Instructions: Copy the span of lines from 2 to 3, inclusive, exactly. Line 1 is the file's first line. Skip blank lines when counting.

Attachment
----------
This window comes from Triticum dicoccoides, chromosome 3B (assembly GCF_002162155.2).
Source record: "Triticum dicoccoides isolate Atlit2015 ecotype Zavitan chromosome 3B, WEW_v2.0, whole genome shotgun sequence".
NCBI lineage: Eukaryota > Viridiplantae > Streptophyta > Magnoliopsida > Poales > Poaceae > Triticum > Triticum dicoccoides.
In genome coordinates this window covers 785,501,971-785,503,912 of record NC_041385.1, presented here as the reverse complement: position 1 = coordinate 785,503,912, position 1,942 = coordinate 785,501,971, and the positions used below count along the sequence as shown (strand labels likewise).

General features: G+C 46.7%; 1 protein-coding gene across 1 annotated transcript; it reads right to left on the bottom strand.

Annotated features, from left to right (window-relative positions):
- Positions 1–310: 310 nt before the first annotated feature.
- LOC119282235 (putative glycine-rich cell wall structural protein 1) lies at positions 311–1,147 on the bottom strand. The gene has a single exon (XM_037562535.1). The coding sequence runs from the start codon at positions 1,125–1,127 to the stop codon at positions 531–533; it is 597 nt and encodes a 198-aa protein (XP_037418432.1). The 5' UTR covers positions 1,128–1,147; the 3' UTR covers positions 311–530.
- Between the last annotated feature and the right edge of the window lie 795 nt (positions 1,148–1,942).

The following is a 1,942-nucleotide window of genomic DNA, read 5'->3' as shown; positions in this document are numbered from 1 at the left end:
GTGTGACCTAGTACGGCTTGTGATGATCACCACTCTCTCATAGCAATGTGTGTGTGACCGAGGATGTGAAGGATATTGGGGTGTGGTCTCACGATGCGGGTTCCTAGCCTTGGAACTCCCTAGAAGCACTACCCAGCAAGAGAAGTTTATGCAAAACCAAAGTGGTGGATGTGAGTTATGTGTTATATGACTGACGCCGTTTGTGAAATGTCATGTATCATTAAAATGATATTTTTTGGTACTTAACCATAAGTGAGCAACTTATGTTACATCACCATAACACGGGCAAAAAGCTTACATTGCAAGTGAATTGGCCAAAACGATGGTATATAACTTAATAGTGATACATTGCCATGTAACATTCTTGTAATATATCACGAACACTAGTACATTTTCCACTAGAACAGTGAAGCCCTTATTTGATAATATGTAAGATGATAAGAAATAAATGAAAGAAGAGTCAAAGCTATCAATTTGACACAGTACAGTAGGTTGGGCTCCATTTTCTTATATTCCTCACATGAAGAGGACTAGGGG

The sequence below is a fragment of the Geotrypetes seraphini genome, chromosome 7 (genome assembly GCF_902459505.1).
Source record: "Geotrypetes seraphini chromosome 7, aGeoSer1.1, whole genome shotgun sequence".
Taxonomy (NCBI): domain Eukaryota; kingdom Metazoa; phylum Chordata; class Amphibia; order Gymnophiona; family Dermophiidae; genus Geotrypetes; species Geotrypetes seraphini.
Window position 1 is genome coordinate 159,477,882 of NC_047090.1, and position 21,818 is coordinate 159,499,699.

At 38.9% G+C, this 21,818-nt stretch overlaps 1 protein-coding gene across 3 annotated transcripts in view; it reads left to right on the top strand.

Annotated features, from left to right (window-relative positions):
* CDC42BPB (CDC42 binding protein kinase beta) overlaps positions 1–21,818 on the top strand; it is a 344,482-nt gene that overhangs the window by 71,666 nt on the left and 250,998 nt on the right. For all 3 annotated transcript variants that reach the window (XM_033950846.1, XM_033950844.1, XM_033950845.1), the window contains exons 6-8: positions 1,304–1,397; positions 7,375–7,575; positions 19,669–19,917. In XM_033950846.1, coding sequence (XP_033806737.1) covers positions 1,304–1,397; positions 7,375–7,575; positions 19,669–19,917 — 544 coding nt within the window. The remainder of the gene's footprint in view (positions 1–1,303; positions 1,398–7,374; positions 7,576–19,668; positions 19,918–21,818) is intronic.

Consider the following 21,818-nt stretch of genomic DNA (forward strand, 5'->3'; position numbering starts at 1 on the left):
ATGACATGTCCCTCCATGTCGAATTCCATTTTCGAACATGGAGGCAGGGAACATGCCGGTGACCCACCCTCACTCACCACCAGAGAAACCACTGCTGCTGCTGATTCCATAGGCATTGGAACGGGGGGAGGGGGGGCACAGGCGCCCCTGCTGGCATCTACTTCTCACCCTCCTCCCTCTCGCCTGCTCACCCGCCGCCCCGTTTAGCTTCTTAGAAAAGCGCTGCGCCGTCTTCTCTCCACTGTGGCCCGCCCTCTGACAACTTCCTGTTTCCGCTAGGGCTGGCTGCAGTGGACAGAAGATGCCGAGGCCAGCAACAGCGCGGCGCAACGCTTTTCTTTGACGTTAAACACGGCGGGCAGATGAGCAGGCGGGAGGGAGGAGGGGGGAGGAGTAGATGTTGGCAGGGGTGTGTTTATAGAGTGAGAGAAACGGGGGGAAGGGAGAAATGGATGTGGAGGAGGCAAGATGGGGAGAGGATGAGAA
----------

Source record: "Triticum dicoccoides isolate Atlit2015 ecotype Zavitan chromosome 3B, WEW_v2.0, whole genome shotgun sequence".
NCBI lineage: Eukaryota > Viridiplantae > Streptophyta > Magnoliopsida > Poales > Poaceae > Triticum > Triticum dicoccoides.